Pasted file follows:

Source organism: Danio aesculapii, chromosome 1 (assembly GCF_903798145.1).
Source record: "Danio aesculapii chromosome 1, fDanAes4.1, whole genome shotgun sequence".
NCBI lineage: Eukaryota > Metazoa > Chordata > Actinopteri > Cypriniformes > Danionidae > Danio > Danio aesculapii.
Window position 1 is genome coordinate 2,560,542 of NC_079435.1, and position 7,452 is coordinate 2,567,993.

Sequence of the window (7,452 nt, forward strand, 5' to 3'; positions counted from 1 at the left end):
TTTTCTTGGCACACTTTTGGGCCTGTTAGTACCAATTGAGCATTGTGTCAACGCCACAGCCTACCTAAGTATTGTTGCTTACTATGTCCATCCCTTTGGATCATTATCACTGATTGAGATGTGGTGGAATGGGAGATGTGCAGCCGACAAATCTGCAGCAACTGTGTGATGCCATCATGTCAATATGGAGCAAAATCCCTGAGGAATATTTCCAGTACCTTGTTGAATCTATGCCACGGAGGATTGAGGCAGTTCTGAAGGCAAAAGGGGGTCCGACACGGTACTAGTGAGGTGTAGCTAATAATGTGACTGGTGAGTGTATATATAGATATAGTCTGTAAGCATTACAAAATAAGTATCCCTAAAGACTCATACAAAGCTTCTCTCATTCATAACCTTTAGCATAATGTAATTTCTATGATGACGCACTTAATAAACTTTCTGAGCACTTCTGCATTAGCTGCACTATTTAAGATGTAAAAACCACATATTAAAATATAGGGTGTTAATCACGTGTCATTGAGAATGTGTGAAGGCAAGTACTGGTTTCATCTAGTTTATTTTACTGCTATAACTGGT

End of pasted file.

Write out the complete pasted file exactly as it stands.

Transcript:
Source organism: Danio aesculapii, chromosome 1 (assembly GCF_903798145.1).
Source record: "Danio aesculapii chromosome 1, fDanAes4.1, whole genome shotgun sequence".
NCBI lineage: Eukaryota > Metazoa > Chordata > Actinopteri > Cypriniformes > Danionidae > Danio > Danio aesculapii.
Window position 1 is genome coordinate 2,560,542 of NC_079435.1, and position 7,452 is coordinate 2,567,993.

Sequence of the window (7,452 nt, forward strand, 5' to 3'; positions counted from 1 at the left end):
TTTTCTTGGCACACTTTTGGGCCTGTTAGTACCAATTGAGCATTGTGTCAACGCCACAGCCTACCTAAGTATTGTTGCTTACTATGTCCATCCCTTTGGATCATTATCACTGATTGAGATGTGGTGGAATGGGAGATGTGCAGCCGACAAATCTGCAGCAACTGTGTGATGCCATCATGTCAATATGGAGCAAAATCCCTGAGGAATATTTCCAGTACCTTGTTGAATCTATGCCACGGAGGATTGAGGCAGTTCTGAAGGCAAAAGGGGGTCCGACACGGTACTAGTGAGGTGTAGCTAATAATGTGACTGGTGAGTGTATATATAGATATAGTCTGTAAGCATTACAAAATAAGTATCCCTAAAGACTCATACAAAGCTTCTCTCATTCATAACCTTTAGCATAATGTAATTTCTATGATGACGCACTTAATAAACTTTCTGAGCACTTCTGCATTAGCTGCACTATTTAAGATGTAAAAACCACATATTAAAATATAGGGTGTTAATCACGTGTCATTGAGAATGTGTGAAGGCAAGTACTGGTTTCATCTAGTTTATTTTACTGCTATAACTGGT